Of course, every council or committee has written its confessions by examining the Scriptures - Westminster, Heidelberg, Dort, Lausanne, The London Baptist Confessions, SBC BF&M, and on and on. One is free to accept or reject a confession; one is also free to write their own. But no one is free to believe contrary to biblical doctrine. At least, not without divine consequences.

    Would one pledge allegiance to a country which did not have a clearly articulated confession of belief? Would one lay down their life for that country, if its leaders said "Don't worry about what we believe; just follow us!" Likewise, the church, which is a higher authority than any country, has the duty to articulate its confessional beliefs. And the believer is duty bound to understand what the church believes, and if he joins that church, to submit to it. If he doesn't agree with confessed beliefs, he is free to go elsewhere or even start his own church.

    [ January 28, 2002: Message edited by: Chris Temple ]
     
  18. TomVols

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    Good post Chris.

    As has been pointed out, it's not enough to claim you believe the Bible because that no longer carries the same connotation it once did. We need confessions to clarify what particular churches or denominations believe and practice. Steer clear from a denom or church that doesn't have one or a clear one.
     
  19. DocCas

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    <BLOCKQUOTE>quote:</font><HR>Originally posted by Chris Temple:
    Would one pledge allegiance to a country which did not have a clearly articulated confession of belief? Would one lay down their life for that country, if its leaders said "Don't worry about what we believe; just follow us!"<HR></BLOCKQUOTE>Good point, Chris! In fact, history teaches us this is essentially what happened to the Waldenses/Albigenses. For the most part they lived in countries which did not have codified laws, but relied on the whim of the King/Emperor. Because of this, the Waldenses/Albigenses refused military service (often the military was used to slaughter believers who disagreed with the king/emperor). For this reason, history now lists Waldenses/Albigenses as pacifists. I would also refuse military service if there were no Constitution to defend nor a Uniform Code of Military Justice to protect my rights and govern all behaviour. A statement of faith is a very important part of any church's organizational documents. We make ours available to every prospective member, and will gladly meet with those prospective members to discuss that statement of faith. We even go the extra mile and provide a Philosophy of Ministry which elaborates on how we plan to impliment and practice what our Statement of Faith contains.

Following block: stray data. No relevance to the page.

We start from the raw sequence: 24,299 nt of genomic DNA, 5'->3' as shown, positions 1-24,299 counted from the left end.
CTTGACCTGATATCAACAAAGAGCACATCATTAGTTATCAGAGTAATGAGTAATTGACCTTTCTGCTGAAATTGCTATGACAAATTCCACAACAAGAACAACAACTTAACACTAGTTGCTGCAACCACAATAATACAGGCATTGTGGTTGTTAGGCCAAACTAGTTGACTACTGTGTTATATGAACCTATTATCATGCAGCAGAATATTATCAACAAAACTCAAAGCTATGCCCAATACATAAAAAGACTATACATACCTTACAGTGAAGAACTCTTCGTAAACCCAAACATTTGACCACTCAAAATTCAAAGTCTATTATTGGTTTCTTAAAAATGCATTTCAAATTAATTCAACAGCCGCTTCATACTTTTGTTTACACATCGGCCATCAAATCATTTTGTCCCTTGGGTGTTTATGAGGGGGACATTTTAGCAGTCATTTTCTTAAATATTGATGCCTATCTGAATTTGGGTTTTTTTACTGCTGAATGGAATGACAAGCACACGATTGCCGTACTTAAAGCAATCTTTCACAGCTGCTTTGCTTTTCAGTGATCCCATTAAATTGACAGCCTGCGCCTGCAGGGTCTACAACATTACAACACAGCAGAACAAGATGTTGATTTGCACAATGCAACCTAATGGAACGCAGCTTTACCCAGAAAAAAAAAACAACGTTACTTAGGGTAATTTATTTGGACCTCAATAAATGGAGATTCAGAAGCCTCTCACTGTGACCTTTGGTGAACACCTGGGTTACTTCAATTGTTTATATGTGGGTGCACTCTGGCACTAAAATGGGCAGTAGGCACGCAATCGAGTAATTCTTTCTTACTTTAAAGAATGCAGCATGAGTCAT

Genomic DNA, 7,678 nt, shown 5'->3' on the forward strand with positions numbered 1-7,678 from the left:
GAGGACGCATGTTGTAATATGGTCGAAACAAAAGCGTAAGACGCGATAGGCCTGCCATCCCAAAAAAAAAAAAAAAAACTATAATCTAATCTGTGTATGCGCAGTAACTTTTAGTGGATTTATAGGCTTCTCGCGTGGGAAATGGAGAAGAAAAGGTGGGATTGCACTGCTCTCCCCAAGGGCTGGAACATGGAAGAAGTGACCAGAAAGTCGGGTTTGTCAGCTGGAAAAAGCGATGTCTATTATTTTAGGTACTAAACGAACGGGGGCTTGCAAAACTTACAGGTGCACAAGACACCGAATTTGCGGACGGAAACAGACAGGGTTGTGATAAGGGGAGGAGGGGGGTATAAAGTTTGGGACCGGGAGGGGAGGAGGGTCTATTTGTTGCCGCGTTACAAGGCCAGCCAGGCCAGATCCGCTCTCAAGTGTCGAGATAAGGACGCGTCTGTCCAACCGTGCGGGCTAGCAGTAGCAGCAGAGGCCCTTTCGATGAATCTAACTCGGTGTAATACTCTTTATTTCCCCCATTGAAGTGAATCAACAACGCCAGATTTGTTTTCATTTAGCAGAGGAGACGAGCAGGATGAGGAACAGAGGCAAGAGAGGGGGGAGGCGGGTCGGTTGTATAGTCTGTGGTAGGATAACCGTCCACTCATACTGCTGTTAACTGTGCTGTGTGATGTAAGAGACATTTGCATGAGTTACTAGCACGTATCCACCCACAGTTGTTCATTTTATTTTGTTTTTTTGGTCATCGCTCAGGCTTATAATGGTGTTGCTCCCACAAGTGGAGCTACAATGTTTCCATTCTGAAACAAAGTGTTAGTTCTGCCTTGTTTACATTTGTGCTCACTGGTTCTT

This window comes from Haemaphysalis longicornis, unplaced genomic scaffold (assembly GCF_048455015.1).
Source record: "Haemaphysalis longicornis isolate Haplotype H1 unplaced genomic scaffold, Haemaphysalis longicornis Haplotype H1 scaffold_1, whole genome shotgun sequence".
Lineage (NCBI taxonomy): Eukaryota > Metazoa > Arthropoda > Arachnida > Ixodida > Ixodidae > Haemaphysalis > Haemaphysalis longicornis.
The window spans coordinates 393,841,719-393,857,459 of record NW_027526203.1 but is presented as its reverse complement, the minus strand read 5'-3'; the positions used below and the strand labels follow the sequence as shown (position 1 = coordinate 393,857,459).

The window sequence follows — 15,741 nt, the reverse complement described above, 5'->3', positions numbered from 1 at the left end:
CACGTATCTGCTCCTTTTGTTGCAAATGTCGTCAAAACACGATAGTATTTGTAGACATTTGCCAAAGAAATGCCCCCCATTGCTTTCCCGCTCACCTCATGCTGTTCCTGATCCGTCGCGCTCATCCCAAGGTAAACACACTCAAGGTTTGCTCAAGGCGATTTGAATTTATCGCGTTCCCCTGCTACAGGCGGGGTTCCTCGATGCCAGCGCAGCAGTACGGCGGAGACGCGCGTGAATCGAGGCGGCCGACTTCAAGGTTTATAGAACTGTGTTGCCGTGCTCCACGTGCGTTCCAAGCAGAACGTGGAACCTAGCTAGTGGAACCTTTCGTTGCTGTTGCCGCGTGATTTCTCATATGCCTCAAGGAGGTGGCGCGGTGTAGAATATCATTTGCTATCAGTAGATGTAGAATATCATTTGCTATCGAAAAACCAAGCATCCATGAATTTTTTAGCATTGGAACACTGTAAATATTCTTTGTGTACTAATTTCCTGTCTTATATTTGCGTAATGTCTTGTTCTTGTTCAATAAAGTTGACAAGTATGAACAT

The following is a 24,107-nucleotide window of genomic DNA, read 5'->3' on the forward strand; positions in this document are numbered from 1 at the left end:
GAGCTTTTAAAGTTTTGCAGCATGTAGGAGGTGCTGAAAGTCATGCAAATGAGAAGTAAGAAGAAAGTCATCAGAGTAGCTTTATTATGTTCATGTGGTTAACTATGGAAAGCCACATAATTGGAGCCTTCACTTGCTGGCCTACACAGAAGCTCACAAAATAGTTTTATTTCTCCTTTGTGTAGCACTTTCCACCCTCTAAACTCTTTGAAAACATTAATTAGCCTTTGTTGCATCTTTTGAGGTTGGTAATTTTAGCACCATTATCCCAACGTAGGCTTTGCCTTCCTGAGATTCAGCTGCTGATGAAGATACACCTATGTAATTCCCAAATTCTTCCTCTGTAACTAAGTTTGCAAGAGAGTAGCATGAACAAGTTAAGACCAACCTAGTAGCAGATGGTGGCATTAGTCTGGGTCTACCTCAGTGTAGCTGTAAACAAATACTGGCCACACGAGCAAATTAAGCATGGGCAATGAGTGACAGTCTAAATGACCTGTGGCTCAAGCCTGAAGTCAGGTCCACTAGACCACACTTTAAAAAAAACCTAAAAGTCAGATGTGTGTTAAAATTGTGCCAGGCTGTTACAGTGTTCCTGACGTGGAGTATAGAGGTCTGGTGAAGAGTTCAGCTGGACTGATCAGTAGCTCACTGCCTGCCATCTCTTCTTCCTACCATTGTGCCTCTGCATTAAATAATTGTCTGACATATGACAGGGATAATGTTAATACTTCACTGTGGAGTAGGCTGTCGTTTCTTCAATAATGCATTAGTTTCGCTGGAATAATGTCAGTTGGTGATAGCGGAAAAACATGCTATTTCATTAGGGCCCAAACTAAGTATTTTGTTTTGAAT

[​IMG]

    [ January 29, 2002: Message edited by: Thomas Cassidy ]
     
  20. Chris Temple

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    <BLOCKQUOTE>quote:</font><HR>Originally posted by Thomas Cassidy:
    We even go the extra mile and provide a Philosophy of Ministry which elaborates on how we plan to impliment and practice what our Statement of Faith contains.
    [​IMG][ January 29, 2002: Message edited by: Thomas Cassidy ]
    <HR></BLOCKQUOTE>

    Excellent. This is essential as well.